Below is a recording of “This Land Is Your Land” made by several major artists.  The singers include Bono, Emmylou Harris, and Little Richard.  This version appeared in the documentary A Vision Shared: Tribute to Woody Guthrie & Leadbelly.  A different version appears on the album of the same name.

    I like the way this version starts with Woody, and then it transitions into his son Arlo Guthrie and other singers.  The song stays understated before becoming a joyous hoedown with John Mellencamp.

    Bruce Springsteen has performed “This Land Is Your Land” for decades.  He included it on his Live 1975-1985 box set. He also performed it with Guthrie’s friend Pete Seeger at a special concert in Washington to celebrate Pres. Barack Obama’s inauguration in 2009.

    More recently, on February 5, 2017, Lada Gaga included “This Land Is Your Land” in her Super Bowl halftime performance. As the country seemed divided in recent weeks following the inauguration of Donald Trump as president, Lady Gaga began with “God Bless America” and then went into “This Land Is Your Land.” Knowing that Guthrie wrote his song in response to “God Bless America” gives one a deeper understanding of Lady Gaga’s message that this land is for you and me.

    Yet, I suspect many people who came of age around the 1960s first heard “This Land Is Your Land” sung by Peter, Paul & Mary. The trio, like many other artists, recognized that the song works best when everyone sings along.

    The Legacy of “This Land Is Your Land”

    “This Land is Your Land” took on a life of its own, as it no longer belongs to one person. As noted in previous posts on Woody Guthrie, his work and his songs remain relevant today.  Like Guthrie’s other songs, his most famous and timeless song, “This Land Is Your Land,” remains relevant too.

    If Woody Guthrie had done nothing else besides write “This Land Is Your Land,” we would still honor him. “This Land Is Your Land” is the first song you think of when you think of the singer-songwriter. It is the song that ends every Guthrie tribute show. “This Land Is Your Land” is the song that David Carradine sings on top of a box car in the final scene of the Guthrie bio-pic Bound for Glory (1976). Also, it is the first song listed in Guthrie’s Wikipedia entry.

    “This Land Is Your Land” also is the first Guthrie song you learned in school.  And it is the song that Presidents dance to.

    It all started with a relatively unknown drifter in the 1940s venting his anger and frustration in his lonely fleabag room.  In that room, thinking about what he had seen traveling from California to the New York Island, Woody Guthrie wrote one of the country’s most beautiful songs.

    {Woody at 100 is our continuing series celebrating the 100th Anniversary of the birth of American singer-songwriter Woody Guthrie on July 14, 1912. Check out our other posts on Guthrie and the Woody Guthrie Centennial too. }

    What is your favorite version of “This Land is Your Land”? Leave your two cents in the comments. Photo via public domain.

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    Peter Paul & Mary: El Salvador

    On today’s date of February 19 in 1981, the United States government released a report claiming an El Salvador insurgency came from aggression by communists. The report prompted the U.S. government under new President Ronald Reagan to begin to address the perceived threat. The U.S. then assisted the government of El Salvador against rebels by sending money and advisers to the country.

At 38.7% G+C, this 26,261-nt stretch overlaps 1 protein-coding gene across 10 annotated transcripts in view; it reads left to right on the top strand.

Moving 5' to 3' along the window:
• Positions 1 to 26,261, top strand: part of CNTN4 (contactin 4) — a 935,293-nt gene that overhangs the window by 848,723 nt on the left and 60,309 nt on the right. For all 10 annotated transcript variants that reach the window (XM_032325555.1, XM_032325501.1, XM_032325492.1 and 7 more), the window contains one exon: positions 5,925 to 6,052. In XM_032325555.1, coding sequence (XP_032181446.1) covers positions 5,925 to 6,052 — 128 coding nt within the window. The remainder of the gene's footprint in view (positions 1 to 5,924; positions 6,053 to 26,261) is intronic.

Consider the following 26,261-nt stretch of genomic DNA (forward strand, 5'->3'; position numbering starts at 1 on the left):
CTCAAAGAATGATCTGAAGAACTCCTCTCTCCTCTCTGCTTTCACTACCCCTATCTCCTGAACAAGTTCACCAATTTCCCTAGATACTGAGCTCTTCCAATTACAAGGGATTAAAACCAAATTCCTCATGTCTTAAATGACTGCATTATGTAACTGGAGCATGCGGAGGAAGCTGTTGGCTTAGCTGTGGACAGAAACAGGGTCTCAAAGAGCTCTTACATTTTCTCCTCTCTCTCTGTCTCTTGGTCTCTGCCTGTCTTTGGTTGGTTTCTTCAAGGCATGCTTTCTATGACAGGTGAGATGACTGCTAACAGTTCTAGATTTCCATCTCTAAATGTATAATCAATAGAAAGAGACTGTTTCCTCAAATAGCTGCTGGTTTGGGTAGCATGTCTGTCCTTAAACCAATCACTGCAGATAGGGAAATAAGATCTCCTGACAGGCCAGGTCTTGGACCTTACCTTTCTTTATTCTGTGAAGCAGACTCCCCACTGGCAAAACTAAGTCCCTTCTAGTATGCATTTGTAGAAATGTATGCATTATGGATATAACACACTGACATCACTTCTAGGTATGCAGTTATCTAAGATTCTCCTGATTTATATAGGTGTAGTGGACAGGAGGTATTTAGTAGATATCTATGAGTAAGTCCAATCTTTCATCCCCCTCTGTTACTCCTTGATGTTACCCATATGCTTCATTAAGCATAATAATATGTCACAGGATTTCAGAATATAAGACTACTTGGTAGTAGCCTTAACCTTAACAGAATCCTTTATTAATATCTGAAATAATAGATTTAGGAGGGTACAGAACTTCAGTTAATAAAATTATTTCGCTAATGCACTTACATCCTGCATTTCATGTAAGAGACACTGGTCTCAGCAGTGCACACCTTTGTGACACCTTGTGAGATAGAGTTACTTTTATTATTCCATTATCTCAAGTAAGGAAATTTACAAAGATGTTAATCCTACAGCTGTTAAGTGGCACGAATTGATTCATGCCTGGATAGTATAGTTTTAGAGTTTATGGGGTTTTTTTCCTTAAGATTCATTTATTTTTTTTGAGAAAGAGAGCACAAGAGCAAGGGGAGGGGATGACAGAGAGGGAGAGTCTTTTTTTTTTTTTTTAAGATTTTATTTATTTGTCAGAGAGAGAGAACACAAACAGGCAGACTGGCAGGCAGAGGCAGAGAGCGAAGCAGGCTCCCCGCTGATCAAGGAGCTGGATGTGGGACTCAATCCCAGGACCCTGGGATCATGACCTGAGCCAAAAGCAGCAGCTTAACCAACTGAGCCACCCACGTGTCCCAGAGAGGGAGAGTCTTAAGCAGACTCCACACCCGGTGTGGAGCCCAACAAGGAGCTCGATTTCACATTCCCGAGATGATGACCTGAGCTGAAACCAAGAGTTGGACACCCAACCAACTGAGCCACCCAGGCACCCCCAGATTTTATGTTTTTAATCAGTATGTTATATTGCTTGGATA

Through the 1980s, the U.S. government spent more and more money on El Salvador. Still, violence and instability continued in El Salvador, with many accusations of torture, kidnapping, and assassination on both sides.

    Although Peter, Paul & Mary are best-known for the songs they recorded in the 1960s, they still made some excellent music later in their career. One of their late-career highlights is “El Salvador,” which they recorded in 1982 soon after the U.S. report and the escalations in that country.

    In the song “El Salvador,” written by “Paul” — i.e., Noel Paul Stookey, the trio helped bring attention to the continuing atrocities in that country and the involvement of the U.S. government in the mess. Stookey and the other singers were surprised to sometimes hear booing when they sang the song, which later appeared on Songs of Conscience and Concern (1999). Here, Peter, Paul & Mary perform “El Salvador” at their 25th Anniversary Concert in 1986 — without any booing.

    At the end of the song, the trio asked a question:

    They’ll continue training troops in the USA,
    And watch the nuns that got away,
    And teach the military bands to play South of the Border,
    And kill the people to set them free;
    Who put this price on their liberty?
    Don’t you think it’s time to leave
    El Salvador?

    In 1992, the United Nations and Costa Rica President Oscar Arias helped negotiate a deal between the warring parties in El Salvador. Although a U.N. commission condemned the U.S.’s involvement in Salvadoran military atrocities, then U.S. President George H.W. Bush claimed that the peace was a result of the U.S.’s long fight against communism El Salvador.

    But today even the U.S. Department of State website recognizes the problems: “During the 12-year civil war, human rights violations by both the government security forces and left-wing guerillas were rampant.”

    Leave your two cents in the comments.

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  • Peter Paul & Mary’s First Contract . . . and Puff
  • Elizabeth Cotten: “Freight Train”
  • The Death of Martha, the Last Passenger Pigeon on Earth
  • This Land Is Your Land: The Angry Protest Song That Became an American Standard
  • Happy Christmas (War is Over)